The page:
My Day by Eleanor Roosevelt

Text Size: Small Text Normal Text Large Text Larger Text

WASHINGTON, Tuesday—I have been getting appeals lately from a number of states where traveling libraries have been started by the WPA. Some of these libraries are transported from place to place on pack horses, some of them carried on the backs of individual workers, some of them by automobile. The universal cry is for books and more books.

I wonder if it would not be possible for the Departments of Education of every state, to arrange for individuals and libraries having books they can spare, to send them to a central place from which they could be distributed to these traveling libraries?

A house cleaning of books, magazines and papers should be undertaken in every home, school and library every six months. I am sure far more books could be put into circulation with a little good organization work.

Both the President and I had to work last night, and so, after dinner, I suggested that our guests who were staying in the house, might like to take a sightseeing trip through the White House and the Executive Offices. The evening is really a very good time to do this, for you are free from crowds and can loiter as long as you wish along the way. However, I must confess when they had not returned by 10:30, I began to wonder if they had been locked in somewhere by mistake and I asked the usher to ascertain where they were.

They came back full of interest and especially appreciative of the WPA paintings which hang in the Executive Offices.

Our first snowstorm gladdened my eyes when I looked out last night at the Washington Monument. That is always the last thing I do at night and I begin my day by looking at it in the morning. It would be impossible to live in the White House and forget the Father of our country, for his monument is the one thing you never lose sight of if you look out of any of the south windows.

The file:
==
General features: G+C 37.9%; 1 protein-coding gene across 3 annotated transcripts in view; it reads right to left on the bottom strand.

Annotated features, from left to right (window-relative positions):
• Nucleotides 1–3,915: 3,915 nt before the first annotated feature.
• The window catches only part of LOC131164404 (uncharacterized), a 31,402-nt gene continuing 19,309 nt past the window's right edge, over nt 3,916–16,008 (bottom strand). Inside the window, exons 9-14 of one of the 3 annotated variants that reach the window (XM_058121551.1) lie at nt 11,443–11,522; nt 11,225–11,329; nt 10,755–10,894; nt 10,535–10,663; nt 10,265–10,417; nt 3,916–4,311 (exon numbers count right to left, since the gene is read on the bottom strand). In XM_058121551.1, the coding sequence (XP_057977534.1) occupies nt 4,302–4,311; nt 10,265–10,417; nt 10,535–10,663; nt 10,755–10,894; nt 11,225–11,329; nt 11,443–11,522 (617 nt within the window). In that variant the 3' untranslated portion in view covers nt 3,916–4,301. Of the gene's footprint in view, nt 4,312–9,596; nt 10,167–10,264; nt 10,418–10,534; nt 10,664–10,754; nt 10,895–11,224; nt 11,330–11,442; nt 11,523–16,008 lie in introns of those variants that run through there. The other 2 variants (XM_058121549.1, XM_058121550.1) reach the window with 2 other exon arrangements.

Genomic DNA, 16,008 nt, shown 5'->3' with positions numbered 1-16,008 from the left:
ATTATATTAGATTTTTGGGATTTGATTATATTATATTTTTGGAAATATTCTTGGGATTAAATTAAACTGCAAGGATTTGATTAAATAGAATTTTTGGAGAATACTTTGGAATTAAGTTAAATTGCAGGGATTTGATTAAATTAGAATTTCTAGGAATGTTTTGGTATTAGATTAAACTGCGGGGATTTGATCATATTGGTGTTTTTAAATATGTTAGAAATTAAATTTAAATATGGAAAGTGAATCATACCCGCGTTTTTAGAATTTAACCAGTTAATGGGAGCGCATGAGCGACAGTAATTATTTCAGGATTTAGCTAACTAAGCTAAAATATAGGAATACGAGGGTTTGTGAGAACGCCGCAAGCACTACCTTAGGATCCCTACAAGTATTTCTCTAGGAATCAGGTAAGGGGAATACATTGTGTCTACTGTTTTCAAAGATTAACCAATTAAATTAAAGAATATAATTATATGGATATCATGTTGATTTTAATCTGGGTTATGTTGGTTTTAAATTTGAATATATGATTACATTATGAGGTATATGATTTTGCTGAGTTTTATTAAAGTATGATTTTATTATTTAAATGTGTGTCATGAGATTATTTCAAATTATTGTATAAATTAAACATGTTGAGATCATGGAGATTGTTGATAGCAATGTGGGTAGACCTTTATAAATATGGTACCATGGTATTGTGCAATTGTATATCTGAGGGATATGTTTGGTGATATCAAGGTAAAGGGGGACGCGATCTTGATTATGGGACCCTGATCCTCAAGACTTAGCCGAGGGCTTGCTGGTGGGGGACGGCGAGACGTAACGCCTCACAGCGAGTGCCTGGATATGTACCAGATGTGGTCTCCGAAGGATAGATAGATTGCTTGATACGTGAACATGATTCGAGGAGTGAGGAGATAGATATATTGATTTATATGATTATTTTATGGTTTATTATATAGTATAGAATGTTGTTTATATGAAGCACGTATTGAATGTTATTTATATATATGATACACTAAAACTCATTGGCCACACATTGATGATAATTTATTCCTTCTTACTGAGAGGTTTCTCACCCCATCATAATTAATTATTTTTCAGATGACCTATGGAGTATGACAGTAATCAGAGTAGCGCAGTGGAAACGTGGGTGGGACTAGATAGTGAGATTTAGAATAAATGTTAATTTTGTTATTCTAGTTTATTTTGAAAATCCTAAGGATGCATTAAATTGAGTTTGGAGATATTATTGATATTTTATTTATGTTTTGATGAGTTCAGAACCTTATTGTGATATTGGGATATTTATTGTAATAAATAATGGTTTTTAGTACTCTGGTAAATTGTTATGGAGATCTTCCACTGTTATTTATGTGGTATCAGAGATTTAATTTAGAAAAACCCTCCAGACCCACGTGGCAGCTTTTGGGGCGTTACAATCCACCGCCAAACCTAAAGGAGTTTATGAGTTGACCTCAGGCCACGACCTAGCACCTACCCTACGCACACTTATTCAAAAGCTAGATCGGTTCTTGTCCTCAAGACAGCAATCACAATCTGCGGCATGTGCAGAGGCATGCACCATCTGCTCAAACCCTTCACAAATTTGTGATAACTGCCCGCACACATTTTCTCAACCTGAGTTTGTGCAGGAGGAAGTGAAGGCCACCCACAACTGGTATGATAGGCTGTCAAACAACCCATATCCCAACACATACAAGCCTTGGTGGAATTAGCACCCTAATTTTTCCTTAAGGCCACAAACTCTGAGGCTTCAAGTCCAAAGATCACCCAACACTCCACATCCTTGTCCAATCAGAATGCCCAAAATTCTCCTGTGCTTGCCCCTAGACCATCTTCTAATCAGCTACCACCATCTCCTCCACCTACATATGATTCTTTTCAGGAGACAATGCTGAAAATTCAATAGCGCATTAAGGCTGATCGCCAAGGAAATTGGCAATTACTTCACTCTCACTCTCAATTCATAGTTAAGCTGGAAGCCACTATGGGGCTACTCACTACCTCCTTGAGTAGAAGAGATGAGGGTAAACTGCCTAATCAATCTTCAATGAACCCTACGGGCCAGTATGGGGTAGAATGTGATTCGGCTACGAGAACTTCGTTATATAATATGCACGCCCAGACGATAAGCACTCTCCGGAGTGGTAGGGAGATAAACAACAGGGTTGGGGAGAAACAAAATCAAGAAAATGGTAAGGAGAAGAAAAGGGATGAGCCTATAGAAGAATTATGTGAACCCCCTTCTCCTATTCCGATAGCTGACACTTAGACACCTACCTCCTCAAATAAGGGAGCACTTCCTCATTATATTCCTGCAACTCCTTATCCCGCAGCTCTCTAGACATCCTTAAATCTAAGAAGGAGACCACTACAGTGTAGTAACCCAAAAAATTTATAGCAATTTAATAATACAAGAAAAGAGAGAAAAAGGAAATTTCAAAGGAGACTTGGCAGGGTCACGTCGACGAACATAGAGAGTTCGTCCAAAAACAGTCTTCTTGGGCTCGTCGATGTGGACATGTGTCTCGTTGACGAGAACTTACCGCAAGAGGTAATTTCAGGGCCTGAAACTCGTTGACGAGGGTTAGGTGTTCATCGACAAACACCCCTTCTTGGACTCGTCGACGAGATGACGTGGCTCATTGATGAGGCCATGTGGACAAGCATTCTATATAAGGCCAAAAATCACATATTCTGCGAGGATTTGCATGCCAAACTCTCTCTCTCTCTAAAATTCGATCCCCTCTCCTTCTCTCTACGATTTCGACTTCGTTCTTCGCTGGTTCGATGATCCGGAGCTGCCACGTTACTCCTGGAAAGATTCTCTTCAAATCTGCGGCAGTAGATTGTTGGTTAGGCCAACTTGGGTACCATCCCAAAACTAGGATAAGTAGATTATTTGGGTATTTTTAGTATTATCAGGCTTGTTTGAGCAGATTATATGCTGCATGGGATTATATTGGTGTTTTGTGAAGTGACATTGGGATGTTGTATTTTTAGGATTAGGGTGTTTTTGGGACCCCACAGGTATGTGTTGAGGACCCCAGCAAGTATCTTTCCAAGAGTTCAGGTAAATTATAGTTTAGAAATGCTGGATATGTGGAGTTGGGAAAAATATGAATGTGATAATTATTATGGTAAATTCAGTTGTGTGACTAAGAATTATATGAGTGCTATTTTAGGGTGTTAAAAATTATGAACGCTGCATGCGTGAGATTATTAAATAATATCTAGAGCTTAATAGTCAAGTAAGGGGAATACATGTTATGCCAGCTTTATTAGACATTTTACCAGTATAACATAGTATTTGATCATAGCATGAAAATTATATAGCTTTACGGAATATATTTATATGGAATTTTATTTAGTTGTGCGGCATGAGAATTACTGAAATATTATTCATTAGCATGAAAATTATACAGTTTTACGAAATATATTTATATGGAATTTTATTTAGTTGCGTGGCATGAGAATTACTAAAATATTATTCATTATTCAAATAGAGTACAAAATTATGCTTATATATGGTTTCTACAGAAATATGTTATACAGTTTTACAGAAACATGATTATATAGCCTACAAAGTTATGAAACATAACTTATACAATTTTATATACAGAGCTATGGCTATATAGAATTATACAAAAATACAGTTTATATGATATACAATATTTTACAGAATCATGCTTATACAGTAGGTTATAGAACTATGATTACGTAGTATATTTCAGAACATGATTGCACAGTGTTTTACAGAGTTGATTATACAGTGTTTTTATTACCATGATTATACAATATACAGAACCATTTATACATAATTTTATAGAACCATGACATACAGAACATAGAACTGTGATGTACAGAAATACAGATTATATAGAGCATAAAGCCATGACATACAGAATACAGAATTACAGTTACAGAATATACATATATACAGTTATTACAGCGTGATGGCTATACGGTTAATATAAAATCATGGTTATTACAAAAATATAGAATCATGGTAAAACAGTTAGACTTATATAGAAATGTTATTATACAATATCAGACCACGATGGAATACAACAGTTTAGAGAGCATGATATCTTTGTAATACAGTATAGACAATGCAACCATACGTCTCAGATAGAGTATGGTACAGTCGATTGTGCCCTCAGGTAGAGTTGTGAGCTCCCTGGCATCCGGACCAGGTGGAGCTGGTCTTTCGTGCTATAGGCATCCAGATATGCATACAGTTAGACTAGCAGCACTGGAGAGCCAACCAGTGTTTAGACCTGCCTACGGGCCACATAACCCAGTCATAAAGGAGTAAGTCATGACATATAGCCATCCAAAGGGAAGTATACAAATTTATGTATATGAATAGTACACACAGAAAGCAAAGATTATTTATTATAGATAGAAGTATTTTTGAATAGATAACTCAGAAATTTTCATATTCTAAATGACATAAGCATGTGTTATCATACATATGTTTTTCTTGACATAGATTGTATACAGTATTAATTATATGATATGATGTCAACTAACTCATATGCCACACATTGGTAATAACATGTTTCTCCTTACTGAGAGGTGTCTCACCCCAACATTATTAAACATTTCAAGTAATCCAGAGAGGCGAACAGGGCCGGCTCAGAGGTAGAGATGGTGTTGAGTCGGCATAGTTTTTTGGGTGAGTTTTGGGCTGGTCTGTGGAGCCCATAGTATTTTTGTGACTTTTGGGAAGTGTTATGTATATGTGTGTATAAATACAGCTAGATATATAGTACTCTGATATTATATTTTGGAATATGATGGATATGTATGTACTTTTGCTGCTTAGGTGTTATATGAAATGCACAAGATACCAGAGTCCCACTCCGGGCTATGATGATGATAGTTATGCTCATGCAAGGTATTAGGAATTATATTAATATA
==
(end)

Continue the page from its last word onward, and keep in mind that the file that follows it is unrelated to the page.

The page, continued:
This morning there was a mixture of rain and snow and I was glad I did not have to go out until I was to start for the French Embassy. There I met a representative group from the Federation of Women's Clubs, headed by Mrs. Roberta Lawson; Congressman Edith Nourse Rogers and Miss Katharine Lenroot, representing the Children's Bureau. We were there for a presentation by Mrs. Cari B. Ilig, head of The Women's Field Army for the Control of Cancer, of a specially bound volume of Eve Curie's life of her mother, Marie Curie. The ceremony was brief but the short speeches were spoken from the heart, for every woman there recognized the greatness of Marie Curie the woman, as well as Marie Curie, the scientist. Each of us wanted to express to the French Ambassador the admiration which is felt by women the world over.

From there I went to the annual luncheon given by Mrs. Garner, which is always one of the pleasant entertainments of the season. Soon the afternoon's appointments will begin.

E.R.
TMs, AERP, FDRL